Unlike many Filipino consumers who have been forking out more for their electricity bills in recent months, entrepreneur and Manila resident Mike de Guzman has had to pay nothing.
A 20 kilowatt-peak (kWp) solar installation in his home generates more electricity than his household requires and allows him to sell excess power to the national grid.
“Even if we had to use the air conditioning more often during lockdown since we were working from home, we have had a zero or even negative residential electric bill. This is because we consistently produce more energy than we consume and amass net metering credits,” de Guzman told Eco-Business.
His experience stands in stark contrast to the shock of many Filipinos when they received their power bills in May, three months into the country’s Covid-19 lockdown—consumers had to pay up to four times more than the previous month.
The Manila Electric Company or Meralco, the country’s biggest power distribution utility, came under fire from consumer rights groups. Explaining the increases, it said that bills for March and April were lower because they were merely estimates from the cooler months of December to February, as the lockdown prevented manual meter-reading.
During the Philippines’ quarantine period, customers were also more likely to use air-conditioners at home, resulting in higher electricity charges, it added.
Some industry players believe the time is ripe for the rise of the prosumer in the Philippines—a consumer who is also a small-scale producer.
There is an acceleration towards prosumer programmes that will enable consumers to not just choose their suppliers for cost and environmental reasons but, if they can, generate power for their own requirements and sell the excess.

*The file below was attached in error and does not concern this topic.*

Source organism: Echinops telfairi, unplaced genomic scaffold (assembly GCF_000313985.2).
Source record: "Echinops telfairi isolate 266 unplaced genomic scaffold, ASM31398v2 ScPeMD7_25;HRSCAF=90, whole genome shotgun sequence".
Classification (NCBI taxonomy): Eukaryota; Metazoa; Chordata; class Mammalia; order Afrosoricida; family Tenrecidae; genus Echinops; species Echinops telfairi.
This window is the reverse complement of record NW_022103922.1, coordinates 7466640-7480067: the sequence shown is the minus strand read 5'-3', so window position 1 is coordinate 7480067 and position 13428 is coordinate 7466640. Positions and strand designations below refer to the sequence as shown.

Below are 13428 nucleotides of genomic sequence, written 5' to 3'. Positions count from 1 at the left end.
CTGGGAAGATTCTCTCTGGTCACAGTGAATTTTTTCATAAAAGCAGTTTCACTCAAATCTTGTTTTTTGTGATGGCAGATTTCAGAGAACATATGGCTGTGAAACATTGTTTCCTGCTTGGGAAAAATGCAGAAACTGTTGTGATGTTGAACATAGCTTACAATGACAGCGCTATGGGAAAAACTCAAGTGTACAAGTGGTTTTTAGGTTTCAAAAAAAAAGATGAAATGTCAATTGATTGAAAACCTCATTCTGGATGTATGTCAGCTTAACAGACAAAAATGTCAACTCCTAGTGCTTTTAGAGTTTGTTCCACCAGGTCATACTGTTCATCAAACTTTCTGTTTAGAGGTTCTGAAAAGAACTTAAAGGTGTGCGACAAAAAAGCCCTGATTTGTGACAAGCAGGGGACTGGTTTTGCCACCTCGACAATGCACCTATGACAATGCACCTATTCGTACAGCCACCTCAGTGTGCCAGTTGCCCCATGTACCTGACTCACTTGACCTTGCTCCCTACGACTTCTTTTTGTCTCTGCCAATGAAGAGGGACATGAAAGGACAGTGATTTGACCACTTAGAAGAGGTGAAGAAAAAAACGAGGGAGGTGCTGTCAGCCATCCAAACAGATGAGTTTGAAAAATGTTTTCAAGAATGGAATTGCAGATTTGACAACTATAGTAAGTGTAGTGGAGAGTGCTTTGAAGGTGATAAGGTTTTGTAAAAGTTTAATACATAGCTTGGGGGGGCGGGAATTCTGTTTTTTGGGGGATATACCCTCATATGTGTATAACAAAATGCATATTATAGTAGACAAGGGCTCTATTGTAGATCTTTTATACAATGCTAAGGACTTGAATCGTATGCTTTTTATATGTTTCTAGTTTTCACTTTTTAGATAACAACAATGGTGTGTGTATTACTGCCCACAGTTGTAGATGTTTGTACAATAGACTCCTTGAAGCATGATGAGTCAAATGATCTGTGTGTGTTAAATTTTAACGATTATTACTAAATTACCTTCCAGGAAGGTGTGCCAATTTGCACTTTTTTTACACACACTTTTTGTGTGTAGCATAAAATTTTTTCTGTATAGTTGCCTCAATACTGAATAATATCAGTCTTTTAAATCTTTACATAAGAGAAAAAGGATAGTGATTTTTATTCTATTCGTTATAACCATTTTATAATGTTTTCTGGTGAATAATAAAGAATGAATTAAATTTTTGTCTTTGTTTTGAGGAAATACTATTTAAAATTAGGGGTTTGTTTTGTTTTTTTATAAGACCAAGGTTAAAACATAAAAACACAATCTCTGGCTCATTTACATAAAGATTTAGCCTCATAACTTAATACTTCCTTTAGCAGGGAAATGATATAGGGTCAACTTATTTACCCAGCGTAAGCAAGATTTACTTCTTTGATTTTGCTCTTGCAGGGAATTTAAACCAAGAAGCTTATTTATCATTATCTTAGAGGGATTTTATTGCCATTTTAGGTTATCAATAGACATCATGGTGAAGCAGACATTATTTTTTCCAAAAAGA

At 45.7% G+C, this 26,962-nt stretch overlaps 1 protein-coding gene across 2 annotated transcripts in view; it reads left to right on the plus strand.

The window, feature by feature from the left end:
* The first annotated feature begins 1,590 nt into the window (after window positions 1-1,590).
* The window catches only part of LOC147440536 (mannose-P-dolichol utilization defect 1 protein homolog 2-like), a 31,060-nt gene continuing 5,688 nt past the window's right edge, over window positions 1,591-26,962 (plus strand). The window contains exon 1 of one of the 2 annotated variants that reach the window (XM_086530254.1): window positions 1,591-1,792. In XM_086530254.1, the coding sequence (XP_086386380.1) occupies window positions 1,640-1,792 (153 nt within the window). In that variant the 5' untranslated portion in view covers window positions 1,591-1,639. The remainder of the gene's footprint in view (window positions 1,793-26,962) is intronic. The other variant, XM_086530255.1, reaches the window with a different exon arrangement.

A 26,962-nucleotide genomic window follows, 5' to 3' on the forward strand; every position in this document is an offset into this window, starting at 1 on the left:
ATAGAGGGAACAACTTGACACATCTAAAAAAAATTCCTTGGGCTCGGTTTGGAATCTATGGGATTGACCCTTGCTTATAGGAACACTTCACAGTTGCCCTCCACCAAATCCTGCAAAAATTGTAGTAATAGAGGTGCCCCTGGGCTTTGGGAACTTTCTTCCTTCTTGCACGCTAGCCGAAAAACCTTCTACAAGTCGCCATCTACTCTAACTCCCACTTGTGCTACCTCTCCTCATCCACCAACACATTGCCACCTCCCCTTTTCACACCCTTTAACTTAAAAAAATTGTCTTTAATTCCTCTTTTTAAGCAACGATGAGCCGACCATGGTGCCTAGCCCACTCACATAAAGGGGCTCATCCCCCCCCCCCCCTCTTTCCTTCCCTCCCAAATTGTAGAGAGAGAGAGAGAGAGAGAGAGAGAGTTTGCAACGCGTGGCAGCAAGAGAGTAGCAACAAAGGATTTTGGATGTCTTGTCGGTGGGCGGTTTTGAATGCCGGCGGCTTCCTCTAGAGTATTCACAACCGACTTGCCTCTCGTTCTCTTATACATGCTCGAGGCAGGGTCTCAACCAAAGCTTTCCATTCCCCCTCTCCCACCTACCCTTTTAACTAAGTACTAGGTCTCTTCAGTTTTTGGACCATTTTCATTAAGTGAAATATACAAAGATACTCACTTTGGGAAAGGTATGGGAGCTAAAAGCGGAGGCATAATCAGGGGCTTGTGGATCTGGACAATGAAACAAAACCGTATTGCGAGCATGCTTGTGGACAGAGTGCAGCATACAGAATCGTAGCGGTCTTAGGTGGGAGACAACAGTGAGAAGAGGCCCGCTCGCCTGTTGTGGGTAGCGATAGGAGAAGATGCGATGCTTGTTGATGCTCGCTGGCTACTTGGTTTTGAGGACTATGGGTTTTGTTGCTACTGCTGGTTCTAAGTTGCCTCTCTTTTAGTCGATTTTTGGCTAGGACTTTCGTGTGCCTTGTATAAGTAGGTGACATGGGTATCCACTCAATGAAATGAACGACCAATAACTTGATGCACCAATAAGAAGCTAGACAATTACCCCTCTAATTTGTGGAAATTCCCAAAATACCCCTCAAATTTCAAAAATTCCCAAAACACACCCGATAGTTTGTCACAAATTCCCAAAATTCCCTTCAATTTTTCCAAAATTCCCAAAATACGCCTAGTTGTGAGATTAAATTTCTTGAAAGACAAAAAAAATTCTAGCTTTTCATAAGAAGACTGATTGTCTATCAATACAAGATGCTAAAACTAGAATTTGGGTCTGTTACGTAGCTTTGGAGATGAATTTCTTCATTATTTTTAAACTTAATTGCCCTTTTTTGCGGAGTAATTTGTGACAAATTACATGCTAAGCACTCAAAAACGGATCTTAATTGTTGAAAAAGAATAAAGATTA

Monalisa Dimalanta, chairperson, National Renewable Energy Board
The trend is set to gain traction in post-lockdown Philippines as many individuals continue to work from home, commercial establishments adjust their operating hours, and home-schooling becomes the norm, said Monalisa Dimalanta, chairperson of the Philippine National Renewable Energy Board (NREB).
“There is an acceleration towards prosumer programmes that will enable consumers to not just choose their suppliers for cost and environmental reasons but, if they can, generate power for their own requirements and sell the excess,” Dimalanta said.
The NREB develops the policy framework to help the country achieve the goals set under the Renewable Energy Act of 2008, which has a provision that supports the transformation of consumers and communities from “passive” users to “active” players, she said.
Called the net metering system, it allows the distribution utility to pay owners of renewable energy sources like solar panels for excess energy that gets fed back into the grid. The Philippines, along with Malaysia, Indonesia, and Singapore, are among Southeast Asian countries that have such a policy.
As of December 2019, there are 3,132 registered net metering customers all over the country, according to Dimalanta. The number is set to increase this year as more customers have expressed interest to install solar panels in their homes with capacities much larger than before, said de Guzman, who owns a renewable energy company.
Before the pandemic, he said his customers were only opting for installations sufficient to power basic appliances, but now, they prefer systems able to support a multi-generational household on stay-at-home mode.